Left Book Club
Left Book Club
As part of the Bissett collection of Left Wing publications, the Left Book Club editions represent publisher Victor Gollancz’s effort to educate a mass audience in economic, social and political issues.
In the context of economic slump, mass unemployment and the rise of fascism, from 1932-1946 Gollancz (advised by LSE Political Science professor Harold Laski, Labour MP Stafford Cripps and Marxist writer John Strachey) selected books to send to subscribing members on a monthly basis. Editorial control lay with Gollancz, as the Club remained an imprint of his publishing business; although keen to point out that authors were free to express their own opinions, nonetheless control was exercised to maintain a common sense of purpose. Having commissioned George Orwell's The Road to Wigan Pier, a foreword was included to distance the Club from the expression of views critical to socialists in its second part. For criticising Soviet Russia, then Britain's allies in the Second World War, Orwell's later works were not printed by the club; similarly Sidney and Beatrice Webb's Soviet Communism: A New Civilisation? was published without a question mark to appear less critical of the USSR.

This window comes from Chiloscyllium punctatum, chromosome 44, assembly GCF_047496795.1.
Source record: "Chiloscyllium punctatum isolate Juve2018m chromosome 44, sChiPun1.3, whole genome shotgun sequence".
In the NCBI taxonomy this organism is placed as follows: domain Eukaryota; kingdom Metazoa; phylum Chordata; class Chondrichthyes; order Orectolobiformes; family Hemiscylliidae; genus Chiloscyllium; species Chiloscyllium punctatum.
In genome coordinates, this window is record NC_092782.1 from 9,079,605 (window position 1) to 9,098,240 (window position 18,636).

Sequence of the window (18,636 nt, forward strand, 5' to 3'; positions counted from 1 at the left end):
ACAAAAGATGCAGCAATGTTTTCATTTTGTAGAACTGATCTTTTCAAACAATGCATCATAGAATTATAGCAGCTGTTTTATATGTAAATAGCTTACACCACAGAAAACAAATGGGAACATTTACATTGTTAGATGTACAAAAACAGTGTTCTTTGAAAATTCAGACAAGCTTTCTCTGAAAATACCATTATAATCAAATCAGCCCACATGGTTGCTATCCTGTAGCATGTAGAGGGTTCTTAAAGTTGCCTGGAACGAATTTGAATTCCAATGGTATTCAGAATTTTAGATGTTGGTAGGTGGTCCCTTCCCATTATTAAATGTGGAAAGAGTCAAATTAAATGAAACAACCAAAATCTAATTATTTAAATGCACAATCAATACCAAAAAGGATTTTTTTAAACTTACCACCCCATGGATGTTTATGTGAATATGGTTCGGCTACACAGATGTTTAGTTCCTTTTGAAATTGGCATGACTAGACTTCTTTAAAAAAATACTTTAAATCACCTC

Each in striking bright paperback covers with black typeface, 214 copies of Left Book Club editions from Bissett's original collection are held in Special Collections. The total has in 2011 been increased to 216 thanks to the generous donation of a further two rare imprints: Penn'orth of Chips by Charles Segal and I went to the Soviet Arctic by Ruth Gruber (both printed in 1939).
A useful introduction to the Left Book Club (including a chronological list of the monthly choices and other selections) may be found in John Lewis: The Left Book Club: an historical record (London: 1970).